Michael Chandler predicts Justin Gaethje becomes lightweight champion next year

As far as Michael Chandler is concerned, he was beaten by the best.

Chandler lost a unanimous decision to Justin Gaethje in the main card opener of UFC 268 last weekend, the result of a three-round war that has been anointed as one of the leading candidates for Fight of the Year. It was bounce-back performance for Gaethje, who was competing for the first time since a failed bid to take the UFC lightweight title from Khabib Nurmagomedov in October 2020.

After going three unforgettable rounds with Gaethje, Chandler is certain that “The Highlight” should face the winner of the UFC 269 bout between champion Charles Oliveira and Dustin Poirier on Dec. 11.

“I think Justin Gaethje is the clear-cut No. 1 contender,” Chandler said on The MMA Hour. “He just beat me. [Islam] Makhachev, obviously the way he dispatched Dan Hooker was absolutely phenomenal. What he did was great. Does it warrant a title shot? Not compared to what Justin Gaethje has done, that’s my thought.”

“I think Justin Gaethje breaks Charles Oliveira,” Chandler added. “But the more likely scenario is Poirier wins that fight because I think he has more tools and he’s just better in certain areas and he’s not going to get submitted by Oliveira, even though we have seen an increased striking level by Oliveira, as we saw in our fight. But I think Justin Gaethje cleans up a couple of things, remembers how he lost to Dustin Poirier a couple of years ago, and I think he wins the title, middle of next year.”

Gaethje — the No. 3-ranked lightweight in MMA Fighting’s Global Rankings behind only Poirier and Oliveira — has not been guaranteed a shot at the UFC 269 winner, and the discussion has become muddled with Nurmagomedov campaigning for teammate Islam Makhachev over Gaethje. Makhachev, ranked No. 5, recently scored a quick submission win over Dan Hooker for his ninth consecutive UFC victory.

Heading into their fight, Chandler dismissed the suggestion that Makhachev could skip over Gaethje in the contenders’ line, and he has an even greater respect for Gaethje now that they’ve squared off. Chandler admits that he could have been more strategic in his approach to their fight, but also believes that he proved something in “The World’s Most Famous Arena.”
“Granted, was it the smartest way and the easiest path to victory to go win a fight against Justin Gaethje at Madison Square Garden, which really should have had title implications?” Chandler said. “Probably not, but I also can’t control myself sometimes. I’m here to entertain. I loved competing, I love fighting for the UFC, I love what the last 13 months has been about, and this was definitely a culmination. Fighting for the title a couple of months ago was great, but this was different. It felt historic, it felt like fight week we were leading up to a historic card as I’m signing the posters and as we’re going through everything and then it all culminated in a possible Fight of the Year candidate.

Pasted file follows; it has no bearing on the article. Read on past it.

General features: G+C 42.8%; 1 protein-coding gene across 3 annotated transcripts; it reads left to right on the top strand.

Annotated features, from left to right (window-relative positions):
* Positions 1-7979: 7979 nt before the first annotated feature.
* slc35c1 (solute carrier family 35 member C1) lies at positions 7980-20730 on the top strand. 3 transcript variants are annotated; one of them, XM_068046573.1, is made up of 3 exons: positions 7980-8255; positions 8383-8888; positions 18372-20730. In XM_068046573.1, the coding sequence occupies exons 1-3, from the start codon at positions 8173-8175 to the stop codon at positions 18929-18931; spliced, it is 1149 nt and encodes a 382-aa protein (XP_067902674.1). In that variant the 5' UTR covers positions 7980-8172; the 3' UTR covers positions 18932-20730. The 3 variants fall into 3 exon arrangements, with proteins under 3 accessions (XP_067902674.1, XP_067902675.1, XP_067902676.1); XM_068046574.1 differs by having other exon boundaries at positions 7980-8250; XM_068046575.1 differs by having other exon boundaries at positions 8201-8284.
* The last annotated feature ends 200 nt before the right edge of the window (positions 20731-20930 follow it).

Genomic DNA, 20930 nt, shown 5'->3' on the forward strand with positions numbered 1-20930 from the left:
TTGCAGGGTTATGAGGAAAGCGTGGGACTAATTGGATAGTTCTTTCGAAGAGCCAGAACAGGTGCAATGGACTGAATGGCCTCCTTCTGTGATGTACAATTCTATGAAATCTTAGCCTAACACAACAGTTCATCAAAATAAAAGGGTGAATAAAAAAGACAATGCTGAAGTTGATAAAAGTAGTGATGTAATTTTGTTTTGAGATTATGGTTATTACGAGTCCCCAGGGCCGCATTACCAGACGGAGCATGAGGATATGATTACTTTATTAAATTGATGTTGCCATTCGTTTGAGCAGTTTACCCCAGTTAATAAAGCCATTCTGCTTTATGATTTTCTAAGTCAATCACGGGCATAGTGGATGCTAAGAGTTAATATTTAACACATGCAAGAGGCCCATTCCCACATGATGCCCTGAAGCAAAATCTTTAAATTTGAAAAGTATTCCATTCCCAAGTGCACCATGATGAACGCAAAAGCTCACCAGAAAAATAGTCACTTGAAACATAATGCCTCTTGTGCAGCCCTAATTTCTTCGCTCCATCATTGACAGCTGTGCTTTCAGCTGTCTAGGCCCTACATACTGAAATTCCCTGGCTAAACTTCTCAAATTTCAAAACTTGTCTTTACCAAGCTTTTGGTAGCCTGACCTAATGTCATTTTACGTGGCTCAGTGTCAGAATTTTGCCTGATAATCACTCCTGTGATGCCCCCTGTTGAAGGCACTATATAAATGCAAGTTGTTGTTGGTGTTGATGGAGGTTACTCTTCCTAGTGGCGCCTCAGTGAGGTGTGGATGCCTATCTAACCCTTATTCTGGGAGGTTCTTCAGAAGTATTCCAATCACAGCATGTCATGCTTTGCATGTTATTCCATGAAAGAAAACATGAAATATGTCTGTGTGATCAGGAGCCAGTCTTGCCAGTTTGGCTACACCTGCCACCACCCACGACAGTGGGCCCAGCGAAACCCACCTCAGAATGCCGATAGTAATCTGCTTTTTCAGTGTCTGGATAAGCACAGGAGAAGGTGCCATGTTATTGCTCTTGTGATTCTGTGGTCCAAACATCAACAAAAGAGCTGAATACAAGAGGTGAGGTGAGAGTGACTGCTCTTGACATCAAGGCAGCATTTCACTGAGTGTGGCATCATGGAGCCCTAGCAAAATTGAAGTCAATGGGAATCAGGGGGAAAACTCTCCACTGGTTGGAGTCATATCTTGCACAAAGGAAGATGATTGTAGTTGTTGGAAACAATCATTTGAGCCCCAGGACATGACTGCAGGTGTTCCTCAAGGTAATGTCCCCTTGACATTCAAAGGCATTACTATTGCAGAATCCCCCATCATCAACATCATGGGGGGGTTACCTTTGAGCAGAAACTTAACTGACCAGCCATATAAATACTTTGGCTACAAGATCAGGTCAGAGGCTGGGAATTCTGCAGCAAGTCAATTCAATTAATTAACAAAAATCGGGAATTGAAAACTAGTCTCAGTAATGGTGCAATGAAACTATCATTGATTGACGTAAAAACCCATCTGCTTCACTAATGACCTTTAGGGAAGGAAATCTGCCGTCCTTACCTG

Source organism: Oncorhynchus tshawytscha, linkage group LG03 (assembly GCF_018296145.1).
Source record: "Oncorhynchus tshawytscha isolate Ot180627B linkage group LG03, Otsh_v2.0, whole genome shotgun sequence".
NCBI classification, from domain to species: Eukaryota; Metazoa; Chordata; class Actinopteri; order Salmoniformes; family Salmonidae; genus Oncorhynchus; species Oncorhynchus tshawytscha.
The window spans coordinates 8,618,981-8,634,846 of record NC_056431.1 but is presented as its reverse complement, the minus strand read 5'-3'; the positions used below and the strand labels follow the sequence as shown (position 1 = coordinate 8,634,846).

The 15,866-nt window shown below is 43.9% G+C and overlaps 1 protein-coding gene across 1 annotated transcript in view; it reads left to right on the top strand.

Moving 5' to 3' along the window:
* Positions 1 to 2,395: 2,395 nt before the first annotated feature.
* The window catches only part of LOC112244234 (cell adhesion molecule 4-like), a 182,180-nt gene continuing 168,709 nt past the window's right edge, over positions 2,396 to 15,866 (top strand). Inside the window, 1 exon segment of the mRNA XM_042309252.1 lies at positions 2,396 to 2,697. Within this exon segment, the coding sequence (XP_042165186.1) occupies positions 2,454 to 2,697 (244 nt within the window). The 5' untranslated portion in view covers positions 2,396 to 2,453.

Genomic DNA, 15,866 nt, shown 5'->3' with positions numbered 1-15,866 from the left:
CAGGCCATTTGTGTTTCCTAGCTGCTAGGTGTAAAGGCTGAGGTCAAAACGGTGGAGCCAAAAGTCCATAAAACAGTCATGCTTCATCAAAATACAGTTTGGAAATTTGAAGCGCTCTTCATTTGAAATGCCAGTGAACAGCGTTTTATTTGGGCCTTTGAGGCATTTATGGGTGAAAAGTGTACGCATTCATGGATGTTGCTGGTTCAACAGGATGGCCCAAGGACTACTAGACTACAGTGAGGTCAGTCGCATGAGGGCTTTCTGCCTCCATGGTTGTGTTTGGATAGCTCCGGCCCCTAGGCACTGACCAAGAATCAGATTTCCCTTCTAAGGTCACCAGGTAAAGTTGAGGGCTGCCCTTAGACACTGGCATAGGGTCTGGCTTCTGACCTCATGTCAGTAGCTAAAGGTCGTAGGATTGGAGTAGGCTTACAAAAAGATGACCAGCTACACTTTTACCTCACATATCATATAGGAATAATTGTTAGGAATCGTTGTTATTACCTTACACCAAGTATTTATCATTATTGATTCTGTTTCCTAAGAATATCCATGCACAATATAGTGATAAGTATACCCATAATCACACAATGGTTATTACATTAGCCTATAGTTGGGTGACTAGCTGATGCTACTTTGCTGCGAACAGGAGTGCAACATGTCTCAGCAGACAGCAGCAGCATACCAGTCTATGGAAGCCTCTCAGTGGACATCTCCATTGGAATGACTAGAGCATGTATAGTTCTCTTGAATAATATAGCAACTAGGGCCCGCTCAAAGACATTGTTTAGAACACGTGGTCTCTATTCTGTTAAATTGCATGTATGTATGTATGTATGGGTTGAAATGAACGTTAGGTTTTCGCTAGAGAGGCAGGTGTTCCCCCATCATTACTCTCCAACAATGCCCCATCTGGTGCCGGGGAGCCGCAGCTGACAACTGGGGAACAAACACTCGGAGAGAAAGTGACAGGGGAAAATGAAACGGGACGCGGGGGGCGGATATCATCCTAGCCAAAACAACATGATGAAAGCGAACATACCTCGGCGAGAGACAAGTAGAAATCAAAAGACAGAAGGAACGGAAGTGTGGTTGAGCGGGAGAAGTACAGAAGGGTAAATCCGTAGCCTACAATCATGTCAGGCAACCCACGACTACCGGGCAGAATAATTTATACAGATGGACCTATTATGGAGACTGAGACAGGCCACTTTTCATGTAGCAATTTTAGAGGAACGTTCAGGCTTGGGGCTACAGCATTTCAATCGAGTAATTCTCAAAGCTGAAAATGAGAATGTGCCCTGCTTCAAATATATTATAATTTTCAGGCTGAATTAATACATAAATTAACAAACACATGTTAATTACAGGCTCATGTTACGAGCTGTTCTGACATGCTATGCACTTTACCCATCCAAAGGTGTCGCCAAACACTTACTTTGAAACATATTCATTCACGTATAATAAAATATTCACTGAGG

“A lot of people say it’s the best fight that they’ve ever seen, so to be in those types of fights, you have to take some damage and have some ups and some downs and get hurt here and win some, lose some in different moments. So it’s definitely a lot more fun to go knock someone out and collect a paycheck and go home and kiss your wife, but those knockdown, drag-out wars solidify to people that you’re still here and you’re legit.”

While Chandler spoke glowingly of Gaethje and their fight, he would not go as far as to say that he felt any sort of moral victory. However, he also feels that when it comes to battles like the one he just had, it isn’t always about wins and losses.

“Just the way that the fight happened, the atmosphere, the fans reactions, the UFC’s reaction, the media’s reaction, it feels like a win,” Chandler said. “Truthfully — and this is something I’ve been thinking about a lot lately and it really happened when I came to the UFC — are we there to collect wins and losses? Absolutely. Do we really want to win most of the time? Absolutely.

“But people aren’t going to remember wins and losses. They’re going to remember how you made them feel. I think the feeling that people got it was the epitome of why people love this sport was the feeling they got from me vs. Justin Gaethje at Madison Square Garden with everything on the line and two dudes who we did exactly what we said we were gonna do. You get a lot of bluster, a lot of trash talk, a lot of braggadocious puffed-up chest talking about being a fighter, talking about coming forward, getting in a guy’s face, being an exciting fighter, and some people just don’t deliver. Justin Gaethje and I said we were gonna do that and we did it. So we are men of our word in every sense of the word and I’m happy with it, man.”
If Chandler has his way, the next time he and Gaethje meet will be for a UFC title, which means fans could be treated to five rounds of non-stop action for a potential rematch. The fans were certainly demanding more at Madison Square Garden, and though Chandler takes satisfaction in knowing that their efforts were appreciated, he wasn’t looking forward to going 10 more minutes this time around.

“I’m glad it wasn’t a five-round fight,” Chandler said. “We both took as much damage as we needed to take in 15 minutes. He gets to go off and hopefully get that title shot, I think he goes and beats Dustin Poirier or Charles Oliveira, middle of next year, and then maybe we set up a rematch when I get a win or two and we’ll see what happens. But I’m glad it was only 15 minutes.”

History of Karate

Karate (空手) (/kəˈrɑːti/; Japanese pronunciation: [kaɾate] (About this soundlisten); Okinawan pronunciation: [kaɽati]) is a martial

Read More..